India shrimp packers struggle to meet demand for small sizes : June 19, 2015
Tom Seaman – UNDERCURRENT NEWS
Prices for vannamei shrimp raw material in India are steady at a low level, with demand strongest on the smaller sizes, sources told Undercurrent News.
There is an issue, however, in getting these sizes in the necessary volume.
“The main issue in India seems to be the shortage of small sizes, 60 counts and smaller,” said Chaipat Kunapiwatkul, business development manager with Siam Canadian Group, a Bangkok, Thailand-based frozen seafood supplier.
“Those sizes are currently in great demand from China and Vietnam but the packers are struggling to procure the raw material,” he told Undercurrent. “The only chance for farmers to harvest smaller sizes anytime soon would come only if they foresee that there would be a heavy monsoon. Otherwise they will be waiting for shrimps to grow.”
Major landing is now focused on 30, 40, and some 50 counts per kilogram shrimp, the large sizes, he said.
“Indian farmers usually concentrates on harvesting the shrimp with large sizes unless here are some problems with crops which force them to do early harvest. It’s always their mentality,” he said.
The reason should be that there is always a significant gap between large and medium and small sizes. For example, the difference between 40 counts and 60 counts are around INR 100- INR 110. So they prefer to wait a bit longer to earn some more,” said Kunapiwatkul.
An executive with an Indian shrimp processor, not wishing to be quoted by name, confirmed this picture.
Processors could get more of these sizes during crisis and partial harvest from farmers, due to disease problems, he said.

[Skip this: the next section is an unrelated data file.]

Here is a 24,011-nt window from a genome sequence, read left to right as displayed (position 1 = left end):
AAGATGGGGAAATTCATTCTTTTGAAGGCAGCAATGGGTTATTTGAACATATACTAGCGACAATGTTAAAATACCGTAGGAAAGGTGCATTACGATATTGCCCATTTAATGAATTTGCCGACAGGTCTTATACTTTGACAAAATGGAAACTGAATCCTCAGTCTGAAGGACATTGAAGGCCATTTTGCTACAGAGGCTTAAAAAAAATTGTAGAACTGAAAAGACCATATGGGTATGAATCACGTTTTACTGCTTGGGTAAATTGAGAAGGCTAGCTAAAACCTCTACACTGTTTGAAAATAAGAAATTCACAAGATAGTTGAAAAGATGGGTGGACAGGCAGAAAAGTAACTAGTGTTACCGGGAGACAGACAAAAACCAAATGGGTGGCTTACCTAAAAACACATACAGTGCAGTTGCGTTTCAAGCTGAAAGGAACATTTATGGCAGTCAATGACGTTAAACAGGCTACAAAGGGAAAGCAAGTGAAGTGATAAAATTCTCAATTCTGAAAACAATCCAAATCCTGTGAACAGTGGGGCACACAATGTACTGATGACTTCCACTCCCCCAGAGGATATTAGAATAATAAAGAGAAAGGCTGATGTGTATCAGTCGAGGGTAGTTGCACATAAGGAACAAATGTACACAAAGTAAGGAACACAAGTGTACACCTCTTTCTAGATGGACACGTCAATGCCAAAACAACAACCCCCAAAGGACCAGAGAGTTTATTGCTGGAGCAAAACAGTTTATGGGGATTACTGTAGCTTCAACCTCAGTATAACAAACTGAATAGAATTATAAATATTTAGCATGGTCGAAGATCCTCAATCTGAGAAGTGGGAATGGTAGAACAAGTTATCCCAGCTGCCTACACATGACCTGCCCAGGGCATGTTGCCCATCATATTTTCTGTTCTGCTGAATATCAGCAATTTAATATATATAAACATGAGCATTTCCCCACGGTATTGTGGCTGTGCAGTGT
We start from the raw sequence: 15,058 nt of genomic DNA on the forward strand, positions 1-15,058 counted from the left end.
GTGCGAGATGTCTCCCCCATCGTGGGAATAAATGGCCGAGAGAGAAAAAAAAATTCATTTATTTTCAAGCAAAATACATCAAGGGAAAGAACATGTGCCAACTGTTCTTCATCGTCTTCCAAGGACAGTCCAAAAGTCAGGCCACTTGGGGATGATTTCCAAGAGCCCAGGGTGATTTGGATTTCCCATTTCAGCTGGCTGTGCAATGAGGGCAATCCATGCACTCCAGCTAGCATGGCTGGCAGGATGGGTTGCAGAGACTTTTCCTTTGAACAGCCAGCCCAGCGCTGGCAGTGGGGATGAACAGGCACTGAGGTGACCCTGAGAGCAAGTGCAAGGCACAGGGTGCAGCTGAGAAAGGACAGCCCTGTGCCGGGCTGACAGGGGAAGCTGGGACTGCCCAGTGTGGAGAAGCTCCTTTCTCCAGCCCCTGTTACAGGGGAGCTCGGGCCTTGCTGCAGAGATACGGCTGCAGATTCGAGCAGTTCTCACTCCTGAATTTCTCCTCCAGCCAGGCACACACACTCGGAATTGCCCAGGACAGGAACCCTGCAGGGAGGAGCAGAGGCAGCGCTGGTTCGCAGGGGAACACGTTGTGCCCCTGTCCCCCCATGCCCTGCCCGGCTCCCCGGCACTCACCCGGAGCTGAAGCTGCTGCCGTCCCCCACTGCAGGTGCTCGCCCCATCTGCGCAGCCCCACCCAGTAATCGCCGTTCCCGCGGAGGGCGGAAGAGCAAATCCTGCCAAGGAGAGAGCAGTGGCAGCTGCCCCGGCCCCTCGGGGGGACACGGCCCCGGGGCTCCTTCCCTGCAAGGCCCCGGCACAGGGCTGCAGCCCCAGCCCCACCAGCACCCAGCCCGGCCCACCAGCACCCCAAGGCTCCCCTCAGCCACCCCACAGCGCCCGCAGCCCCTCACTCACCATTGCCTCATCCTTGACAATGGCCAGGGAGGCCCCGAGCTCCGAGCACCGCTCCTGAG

The focus of the farmers, however, is to try and grow the large sizes. “Due to other disease problems this year most of the farmers could not cross 20 count, so we are expecting a huge demand for big sizes like 21/25 up in near future,” he told Undercurrent.
This might be somewhat hopeful, according to Kunapiwatkul.
“The packers are anticipating more inquiries from North America and Europe since those markets generally use more of larger sizes. However, in reality, the demand from those markets still remain quite gloomy,” he said.
The focus on smaller sizes was also mentioned in an article in the Economic Times.
“Globally the buyers are going for smaller sizes which cost less. This seems to be the new trend across the US, Europe and Japan. While Europe is yet to come out fully from recession, increased health awareness is forcing the US consumers to buy smaller size shrimps,” said Kamlesh Gupta, founder chairman of West Coast Fine Foods, a processor and exporter who also operates farms.
Production recovery amid weak market
Undercurrent sources in Europe and the US have painted a picture of the weak demand in both regions.
Stocks are said to be high in the US, with the exchange rate between the dollar and the euro a big obstacle for sale to Europe. For Japan, the weakness of the yen compared to the dollar is also an issue for sale.
Shrimp production looks set to increase more in 2015, after a recovery from 2014, the year in which early mortality syndrome had a big impact on production.